Online Reviews Most Influential among Ages 18-34
When asked how much reviews from friends or people they follow on social networking websites influence their decision to use or not use a particular company, brand or product, 45% of online adults said they have a great deal or fair amount of influence. Broken down by age demographic, social network reviews are most influential on 18-to-34-year-olds (50%). This percentage drops with each advancing age group, hitting its lowest rate (37%) among adults 55 and older.
Thirty-three percent of online adults are influenced a great deal or fair amount by reviews on blogs and message boards. Results skew in a similar pattern across different age demographics, with the highest percentage among 18-to-34-year-olds (41%) and a sharper dropoff to the lowest percentage among ages 55 and older (18%).
Reviews from family members and friends are the most influential overall (71%), and also the most influential in every age category. However, these reviews are least influential among 18-to-34-year-olds (69%) and most influential among 35-to-44-year-olds (76%).
Reviews in newspapers and magazine articles have virtually the same overall influence as social network reviews (46%), with only slight fluctuation by age category.
Reviews from celebrities have low influence (10% overall), but are most influential in the 18-to-34 demographic (17%).
Younger Users Most Likely to Seek SocNet Influence
Beyond being the most likely to be influenced by reviews on social networks, 18-to-34-year-olds are the most likely to try to influence others through this medium. When asked if they aim to influence others through social media, 45% of respondents in this age bracket strongly agreed or agreed. Overall, 38% of online adults agreed or strongly agreed.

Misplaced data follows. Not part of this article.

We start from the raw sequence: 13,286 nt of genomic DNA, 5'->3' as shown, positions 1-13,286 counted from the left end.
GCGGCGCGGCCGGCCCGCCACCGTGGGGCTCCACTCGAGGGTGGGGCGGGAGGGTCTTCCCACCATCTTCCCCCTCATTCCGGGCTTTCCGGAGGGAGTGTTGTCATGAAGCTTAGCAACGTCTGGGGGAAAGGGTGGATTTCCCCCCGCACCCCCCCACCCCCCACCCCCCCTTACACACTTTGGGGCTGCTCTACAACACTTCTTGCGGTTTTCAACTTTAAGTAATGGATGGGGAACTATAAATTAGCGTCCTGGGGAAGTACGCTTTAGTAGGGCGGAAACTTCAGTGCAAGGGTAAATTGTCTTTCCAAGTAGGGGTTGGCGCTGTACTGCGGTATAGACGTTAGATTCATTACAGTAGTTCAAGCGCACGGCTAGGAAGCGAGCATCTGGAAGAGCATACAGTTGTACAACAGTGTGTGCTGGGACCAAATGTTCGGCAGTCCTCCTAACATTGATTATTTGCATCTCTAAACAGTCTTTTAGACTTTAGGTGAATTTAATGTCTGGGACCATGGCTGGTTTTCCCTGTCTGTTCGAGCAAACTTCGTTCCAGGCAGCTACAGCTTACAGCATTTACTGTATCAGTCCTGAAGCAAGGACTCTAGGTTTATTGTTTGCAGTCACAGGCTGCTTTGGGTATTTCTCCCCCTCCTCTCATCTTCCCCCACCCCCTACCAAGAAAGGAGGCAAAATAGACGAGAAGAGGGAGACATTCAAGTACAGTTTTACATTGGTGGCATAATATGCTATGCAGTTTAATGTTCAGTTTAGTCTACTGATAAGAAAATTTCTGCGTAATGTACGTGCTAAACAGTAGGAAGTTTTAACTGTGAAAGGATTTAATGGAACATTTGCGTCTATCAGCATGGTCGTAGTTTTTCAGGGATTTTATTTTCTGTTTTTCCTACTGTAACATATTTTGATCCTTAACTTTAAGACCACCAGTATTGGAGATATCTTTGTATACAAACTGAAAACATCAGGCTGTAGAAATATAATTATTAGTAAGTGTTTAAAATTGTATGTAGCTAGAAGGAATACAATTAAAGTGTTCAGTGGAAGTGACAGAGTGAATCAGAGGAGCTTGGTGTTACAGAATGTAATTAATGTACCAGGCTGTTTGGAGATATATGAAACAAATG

And when asked if they have used social media as an outlet to rant or rave about a particular company, brand or product, 44% of 18-to-34-year-olds agreed or strongly agreed, compared to 34% of online adults.
Social media participants across all age categories are generally comfortable with giving up some privacy in exchange for using social media. Eighty-three percent of online adults agreed or strongly agreed that they understand by participating in social media they are giving up part of their privacy. This percentage was highest among 18-to-34-year-olds (85%) and lowest among 45-to-54-year-olds (78%).
Social Media Use Skews Young
Younger adults are definitely more likely to use social media. Overall, 64% of online adults use social media. This figure is 78% among 18-to-34-year-olds and 71% among 35-to-44-year-olds. At the other end of the spectrum, 43% of adults 55 and older use social media.
Global SocNet Traffic Dramatically Rises
Globally, more unique users spent far more time on social networks in March 2010 than in March 2009, according to recent data from The Nielsen Company. Unique audience grew about 20% globally, from 261.7 million to 313.7 million. Total global minutes spent on social networks more than doubled, from 55.7 billion to 113.1 billion. Average time spent per user grew about 45%, from three hours, 32 minutes and 49 seconds to six hours and 25 seconds.
About the Data: This Harris Poll was conducted online within the US April 28-30, 2010, among 2,131 adults (aged 18 and older). Figures for age, sex, race/ethnicity, education, region and household income were weighted where necessary to bring them into line with their actual proportions in the population. These data were also weighted to reflect the composition of the adult online population. Propensity score weighting was also used to adjust for respondents’ propensity to be online.